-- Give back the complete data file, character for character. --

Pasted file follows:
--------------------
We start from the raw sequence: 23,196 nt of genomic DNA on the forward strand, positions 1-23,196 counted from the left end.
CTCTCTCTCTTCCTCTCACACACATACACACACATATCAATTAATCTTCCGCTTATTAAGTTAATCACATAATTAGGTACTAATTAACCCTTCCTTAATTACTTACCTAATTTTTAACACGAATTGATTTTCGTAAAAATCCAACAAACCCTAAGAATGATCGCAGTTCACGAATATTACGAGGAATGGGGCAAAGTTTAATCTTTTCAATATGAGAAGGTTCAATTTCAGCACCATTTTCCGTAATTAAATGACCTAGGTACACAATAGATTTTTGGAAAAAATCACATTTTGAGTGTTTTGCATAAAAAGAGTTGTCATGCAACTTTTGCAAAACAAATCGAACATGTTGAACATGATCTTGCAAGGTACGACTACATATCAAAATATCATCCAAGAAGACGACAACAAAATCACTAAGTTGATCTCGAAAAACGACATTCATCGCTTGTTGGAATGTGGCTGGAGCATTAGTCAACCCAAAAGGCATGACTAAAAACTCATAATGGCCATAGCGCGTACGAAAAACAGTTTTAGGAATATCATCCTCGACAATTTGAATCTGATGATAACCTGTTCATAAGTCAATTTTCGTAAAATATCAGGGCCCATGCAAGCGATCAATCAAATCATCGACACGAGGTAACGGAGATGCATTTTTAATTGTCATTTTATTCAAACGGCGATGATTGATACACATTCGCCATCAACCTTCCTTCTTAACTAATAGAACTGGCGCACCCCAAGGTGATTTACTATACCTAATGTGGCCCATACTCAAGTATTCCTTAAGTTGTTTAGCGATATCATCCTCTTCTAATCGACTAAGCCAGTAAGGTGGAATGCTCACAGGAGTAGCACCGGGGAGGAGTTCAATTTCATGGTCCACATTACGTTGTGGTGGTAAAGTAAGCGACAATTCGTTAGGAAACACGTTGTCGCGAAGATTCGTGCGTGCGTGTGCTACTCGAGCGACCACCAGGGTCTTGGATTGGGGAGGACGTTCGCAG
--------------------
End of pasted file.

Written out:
We start from the raw sequence: 23,196 nt of genomic DNA on the forward strand, positions 1-23,196 counted from the left end.
CTCTCTCTCTTCCTCTCACACACATACACACACATATCAATTAATCTTCCGCTTATTAAGTTAATCACATAATTAGGTACTAATTAACCCTTCCTTAATTACTTACCTAATTTTTAACACGAATTGATTTTCGTAAAAATCCAACAAACCCTAAGAATGATCGCAGTTCACGAATATTACGAGGAATGGGGCAAAGTTTAATCTTTTCAATATGAGAAGGTTCAATTTCAGCACCATTTTCCGTAATTAAATGACCTAGGTACACAATAGATTTTTGGAAAAAATCACATTTTGAGTGTTTTGCATAAAAAGAGTTGTCATGCAACTTTTGCAAAACAAATCGAACATGTTGAACATGATCTTGCAAGGTACGACTACATATCAAAATATCATCCAAGAAGACGACAACAAAATCACTAAGTTGATCTCGAAAAACGACATTCATCGCTTGTTGGAATGTGGCTGGAGCATTAGTCAACCCAAAAGGCATGACTAAAAACTCATAATGGCCATAGCGCGTACGAAAAACAGTTTTAGGAATATCATCCTCGACAATTTGAATCTGATGATAACCTGTTCATAAGTCAATTTTCGTAAAATATCAGGGCCCATGCAAGCGATCAATCAAATCATCGACACGAGGTAACGGAGATGCATTTTTAATTGTCATTTTATTCAAACGGCGATGATTGATACACATTCGCCATCAACCTTCCTTCTTAACTAATAGAACTGGCGCACCCCAAGGTGATTTACTATACCTAATGTGGCCCATACTCAAGTATTCCTTAAGTTGTTTAGCGATATCATCCTCTTCTAATCGACTAAGCCAGTAAGGTGGAATGCTCACAGGAGTAGCACCGGGGAGGAGTTCAATTTCATGGTCCACATTACGTTGTGGTGGTAAAGTAAGCGACAATTCGTTAGGAAACACGTTGTCGCGAAGATTCGTGCGTGCGTGTGCTACTCGAGCGACCACCAGGGTCTTGGATTGGGGAGGACGTTCGCAG